1. consolidating the flows in an urban consolidation centre and distributing to urban retail stores;
  2. collecting freight from different third-party logistics providers and distributing with a common vehicle;
  3. consolidating suppliers’ goods in an urban consolidation centre and distributing with a common vehicle;
  4. consolidating suppliers’ goods in a third-party logistics providers warehouse and distributing with a common vehicle.

In each of the scenarios, the current operating modes of the companies involved and their respective distribution activities constitute the ‘as-is’ situation. The ‘to-be’ situation concerns the shared logistics models among different third-party logistics providers, suppliers or retailers. The pilot focused mainly on horizontal collaboration schemes where these are developed within the same level of the supply chain.

Two different shared logistics practices were identified and evaluated in terms of economic, social and environmental aspects.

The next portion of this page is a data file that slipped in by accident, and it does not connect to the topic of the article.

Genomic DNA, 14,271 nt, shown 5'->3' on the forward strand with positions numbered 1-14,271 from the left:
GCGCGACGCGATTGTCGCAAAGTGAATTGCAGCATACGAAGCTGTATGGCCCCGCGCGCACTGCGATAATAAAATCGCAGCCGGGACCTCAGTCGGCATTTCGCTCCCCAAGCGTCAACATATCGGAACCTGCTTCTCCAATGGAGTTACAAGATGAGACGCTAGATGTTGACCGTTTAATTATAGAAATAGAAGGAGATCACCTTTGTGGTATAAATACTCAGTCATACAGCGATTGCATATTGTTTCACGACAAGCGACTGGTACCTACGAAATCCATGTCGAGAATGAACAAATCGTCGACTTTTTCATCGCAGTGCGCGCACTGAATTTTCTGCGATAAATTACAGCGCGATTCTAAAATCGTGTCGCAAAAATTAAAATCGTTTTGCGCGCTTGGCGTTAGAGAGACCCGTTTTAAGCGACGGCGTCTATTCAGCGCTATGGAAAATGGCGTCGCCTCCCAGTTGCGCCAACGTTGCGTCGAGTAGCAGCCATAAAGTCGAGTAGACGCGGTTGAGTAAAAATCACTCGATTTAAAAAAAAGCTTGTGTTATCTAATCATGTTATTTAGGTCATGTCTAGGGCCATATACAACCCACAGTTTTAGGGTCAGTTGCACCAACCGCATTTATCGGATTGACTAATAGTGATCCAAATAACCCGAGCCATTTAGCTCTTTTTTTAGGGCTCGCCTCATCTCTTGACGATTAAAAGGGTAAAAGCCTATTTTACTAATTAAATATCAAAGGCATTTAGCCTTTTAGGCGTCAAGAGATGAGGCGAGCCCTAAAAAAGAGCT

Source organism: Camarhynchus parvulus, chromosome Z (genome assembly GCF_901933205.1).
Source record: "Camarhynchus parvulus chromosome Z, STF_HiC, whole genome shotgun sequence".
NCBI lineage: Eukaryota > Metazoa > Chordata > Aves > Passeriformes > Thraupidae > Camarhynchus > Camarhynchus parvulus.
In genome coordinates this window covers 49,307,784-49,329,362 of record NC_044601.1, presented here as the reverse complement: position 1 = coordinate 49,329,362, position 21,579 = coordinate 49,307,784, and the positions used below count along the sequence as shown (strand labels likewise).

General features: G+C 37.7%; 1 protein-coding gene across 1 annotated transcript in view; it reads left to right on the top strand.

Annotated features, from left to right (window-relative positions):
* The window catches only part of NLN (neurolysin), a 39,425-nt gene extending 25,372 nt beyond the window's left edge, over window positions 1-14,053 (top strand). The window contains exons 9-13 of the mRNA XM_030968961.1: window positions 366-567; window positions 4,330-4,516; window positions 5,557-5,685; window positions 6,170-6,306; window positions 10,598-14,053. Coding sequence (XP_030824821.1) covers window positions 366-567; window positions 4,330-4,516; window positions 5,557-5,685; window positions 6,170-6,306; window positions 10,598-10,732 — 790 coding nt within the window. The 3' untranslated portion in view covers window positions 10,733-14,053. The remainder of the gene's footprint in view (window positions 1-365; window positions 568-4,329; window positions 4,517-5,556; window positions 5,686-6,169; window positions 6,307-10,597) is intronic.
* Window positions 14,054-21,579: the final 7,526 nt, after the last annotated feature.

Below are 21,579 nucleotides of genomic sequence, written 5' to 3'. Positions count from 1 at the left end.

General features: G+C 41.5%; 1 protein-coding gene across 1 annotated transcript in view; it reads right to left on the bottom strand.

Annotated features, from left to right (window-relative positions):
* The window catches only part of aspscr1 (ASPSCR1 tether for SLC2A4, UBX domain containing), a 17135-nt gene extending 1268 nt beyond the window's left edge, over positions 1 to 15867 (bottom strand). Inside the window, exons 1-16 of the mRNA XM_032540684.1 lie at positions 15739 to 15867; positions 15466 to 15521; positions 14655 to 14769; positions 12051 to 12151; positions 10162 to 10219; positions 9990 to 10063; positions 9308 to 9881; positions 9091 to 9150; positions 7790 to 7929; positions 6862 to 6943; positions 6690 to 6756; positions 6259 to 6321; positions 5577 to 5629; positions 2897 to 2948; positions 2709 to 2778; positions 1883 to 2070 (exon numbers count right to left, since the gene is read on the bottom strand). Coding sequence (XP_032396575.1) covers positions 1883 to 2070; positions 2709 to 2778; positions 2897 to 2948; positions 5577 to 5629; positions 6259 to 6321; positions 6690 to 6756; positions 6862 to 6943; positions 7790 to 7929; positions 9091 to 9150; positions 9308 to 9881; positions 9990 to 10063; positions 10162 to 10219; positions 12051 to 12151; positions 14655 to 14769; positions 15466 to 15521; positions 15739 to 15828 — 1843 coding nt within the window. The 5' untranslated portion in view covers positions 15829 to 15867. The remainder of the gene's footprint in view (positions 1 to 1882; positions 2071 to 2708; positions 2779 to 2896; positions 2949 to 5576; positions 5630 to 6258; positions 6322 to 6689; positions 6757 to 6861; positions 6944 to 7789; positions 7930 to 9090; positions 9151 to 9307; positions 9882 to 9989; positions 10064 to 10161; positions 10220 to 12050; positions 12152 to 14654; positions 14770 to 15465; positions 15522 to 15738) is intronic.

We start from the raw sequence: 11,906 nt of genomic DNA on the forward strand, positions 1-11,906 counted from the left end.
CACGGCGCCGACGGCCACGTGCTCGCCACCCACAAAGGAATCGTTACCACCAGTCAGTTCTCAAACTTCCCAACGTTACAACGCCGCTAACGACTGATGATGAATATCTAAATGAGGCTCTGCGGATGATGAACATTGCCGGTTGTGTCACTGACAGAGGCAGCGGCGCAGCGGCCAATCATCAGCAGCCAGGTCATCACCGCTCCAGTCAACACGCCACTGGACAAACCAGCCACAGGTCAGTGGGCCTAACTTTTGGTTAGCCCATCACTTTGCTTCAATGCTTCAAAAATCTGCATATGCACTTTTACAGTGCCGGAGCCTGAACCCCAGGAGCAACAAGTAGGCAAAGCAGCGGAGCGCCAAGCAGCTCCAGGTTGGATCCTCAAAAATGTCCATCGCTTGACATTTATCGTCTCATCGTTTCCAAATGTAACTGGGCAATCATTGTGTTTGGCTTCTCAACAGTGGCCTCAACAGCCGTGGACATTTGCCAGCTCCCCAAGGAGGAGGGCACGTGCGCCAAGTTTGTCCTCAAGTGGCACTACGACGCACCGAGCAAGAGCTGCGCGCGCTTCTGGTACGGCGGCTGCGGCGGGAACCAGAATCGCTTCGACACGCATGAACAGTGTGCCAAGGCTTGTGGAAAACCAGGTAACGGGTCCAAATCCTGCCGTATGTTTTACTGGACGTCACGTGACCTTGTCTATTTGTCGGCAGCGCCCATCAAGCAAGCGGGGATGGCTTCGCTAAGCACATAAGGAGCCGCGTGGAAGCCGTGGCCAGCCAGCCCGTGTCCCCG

Figure 2. Sharing a common vehicle for delivering goods among different players

A schematic detailing the benefits of shared delivery vehicles



Figure 3. Sharing Urban Consolidation Centres for the last mile urban logistics​

A schematic of the benefits of shared redelivery centres in Athens




Generally, the pilot project tests demonstrated that the implementation of collaboration practices in logistics results in significant benefits, including improved environmental conditions, decreased distance travelled, better utilisation of vehicles’ capacity (loading factors) and improved customer service.

More specifically, a reduction of travel distance from 9 % to 48 % through a collaborative distribution among third-party logistics providers could be achieved, with even further improvements from introducing an urban consolidation centre serving the city of Athens. The reason for such a wide range is due to the variety of scenarios investigated. The reduction range is smaller in the scenario that considered the collaborative distribution of two third-party logistics providers, with different results according to the scope of interventions. In Athens city centre, it achieved around a 9 % reduction in distance travelled whereas in the surrounding region (Eastern Attica) it achieved 19 %. On the other hand, the introduction of a UCC would have a larger effect on distance reduction (up to 48 %). However, in this case, additional costs would have to be taken into account.